$ 0.67     $ 0.11  
                 
Weighted average common shares outstanding basic
    5,450,565       4,798,660  
                 
Weighted average common shares outstanding diluted
    5,629,907       4,856,626  
 
The accompanying notes are an integral part of the consolidated financial statements
 
 
F-3

 
 
CVD EQUIPMENT CORPORATION AND SUBSIDIARY
Consolidated Statements of Changes in Stockholders’ Equity
 
         
Additional
         
Total
 
   
Common Stock
   
Paid-In
   
Retained
   
Stockholders’
 
   
Shares
   
Amount
   
Capital
   
Earnings
   
Equity
 
                               
Balance – January 1, 2010     4,761,825     $ 47,618     $ 10,093,761     $ 5,349,822     $ 15,491,201  
                                         
Exercise of stock options
    41,000       410       63,440               63,850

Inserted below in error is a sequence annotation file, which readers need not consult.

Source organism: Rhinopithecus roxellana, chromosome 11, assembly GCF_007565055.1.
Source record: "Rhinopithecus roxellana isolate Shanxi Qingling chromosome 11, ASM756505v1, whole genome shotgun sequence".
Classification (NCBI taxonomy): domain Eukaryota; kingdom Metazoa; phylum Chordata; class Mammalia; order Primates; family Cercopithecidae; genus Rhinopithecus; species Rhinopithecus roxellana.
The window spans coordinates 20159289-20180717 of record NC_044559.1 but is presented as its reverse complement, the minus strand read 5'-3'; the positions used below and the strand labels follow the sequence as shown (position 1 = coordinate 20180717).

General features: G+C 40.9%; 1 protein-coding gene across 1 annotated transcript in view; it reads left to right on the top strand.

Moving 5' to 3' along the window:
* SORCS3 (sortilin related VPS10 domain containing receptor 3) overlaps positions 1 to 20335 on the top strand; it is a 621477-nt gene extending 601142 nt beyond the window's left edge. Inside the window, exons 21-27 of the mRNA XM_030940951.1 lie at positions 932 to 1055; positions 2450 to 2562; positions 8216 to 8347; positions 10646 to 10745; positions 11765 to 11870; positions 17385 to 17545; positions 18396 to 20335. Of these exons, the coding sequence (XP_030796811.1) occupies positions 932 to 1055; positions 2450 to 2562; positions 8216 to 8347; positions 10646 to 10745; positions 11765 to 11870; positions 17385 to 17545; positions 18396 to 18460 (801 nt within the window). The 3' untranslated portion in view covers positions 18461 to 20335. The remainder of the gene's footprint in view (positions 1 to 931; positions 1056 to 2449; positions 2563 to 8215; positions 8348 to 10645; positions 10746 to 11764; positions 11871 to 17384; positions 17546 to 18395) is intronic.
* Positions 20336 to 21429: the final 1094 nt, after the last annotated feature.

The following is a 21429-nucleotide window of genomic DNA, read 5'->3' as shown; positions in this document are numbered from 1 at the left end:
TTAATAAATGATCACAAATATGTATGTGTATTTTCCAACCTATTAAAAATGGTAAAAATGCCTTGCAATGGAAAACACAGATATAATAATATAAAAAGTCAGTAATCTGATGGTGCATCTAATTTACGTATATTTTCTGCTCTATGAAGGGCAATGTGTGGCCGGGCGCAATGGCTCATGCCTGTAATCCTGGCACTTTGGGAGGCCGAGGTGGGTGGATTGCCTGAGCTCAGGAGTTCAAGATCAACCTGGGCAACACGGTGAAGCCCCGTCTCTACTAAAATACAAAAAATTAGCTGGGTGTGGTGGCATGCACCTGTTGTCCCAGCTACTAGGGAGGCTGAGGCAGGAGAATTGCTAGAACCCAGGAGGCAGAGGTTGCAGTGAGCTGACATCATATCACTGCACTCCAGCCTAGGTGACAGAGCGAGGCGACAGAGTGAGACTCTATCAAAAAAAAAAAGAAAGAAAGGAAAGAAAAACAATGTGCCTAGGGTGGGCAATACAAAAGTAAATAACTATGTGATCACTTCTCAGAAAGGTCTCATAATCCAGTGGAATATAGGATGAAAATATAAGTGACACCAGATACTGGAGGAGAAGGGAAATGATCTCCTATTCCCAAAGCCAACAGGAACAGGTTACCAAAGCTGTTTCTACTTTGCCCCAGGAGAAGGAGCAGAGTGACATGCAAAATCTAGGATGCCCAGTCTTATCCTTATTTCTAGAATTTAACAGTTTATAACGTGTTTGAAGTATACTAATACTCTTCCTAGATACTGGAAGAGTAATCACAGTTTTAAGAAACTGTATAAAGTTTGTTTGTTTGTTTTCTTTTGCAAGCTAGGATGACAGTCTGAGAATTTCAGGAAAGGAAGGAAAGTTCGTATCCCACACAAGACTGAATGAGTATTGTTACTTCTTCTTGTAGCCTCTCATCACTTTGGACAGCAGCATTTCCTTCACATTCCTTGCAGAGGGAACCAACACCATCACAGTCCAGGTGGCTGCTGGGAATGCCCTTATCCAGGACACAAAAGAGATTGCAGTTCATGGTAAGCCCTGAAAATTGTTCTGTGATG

Stock-based compensation
    16,500       165       172,325               172,490  
                                         
Net Income
                            531,772       531,772  
                                         
Balance – December 31, 2010
    4,819,325     $ 48,193     $ 10,329,526     $ 5,881,594     $ 16,259,313  
                                         
Exercise of stock options
    131,560       1,316       472,657               473,973  
                                         
Stock-based compensation
    39,950       400       290,198               290,598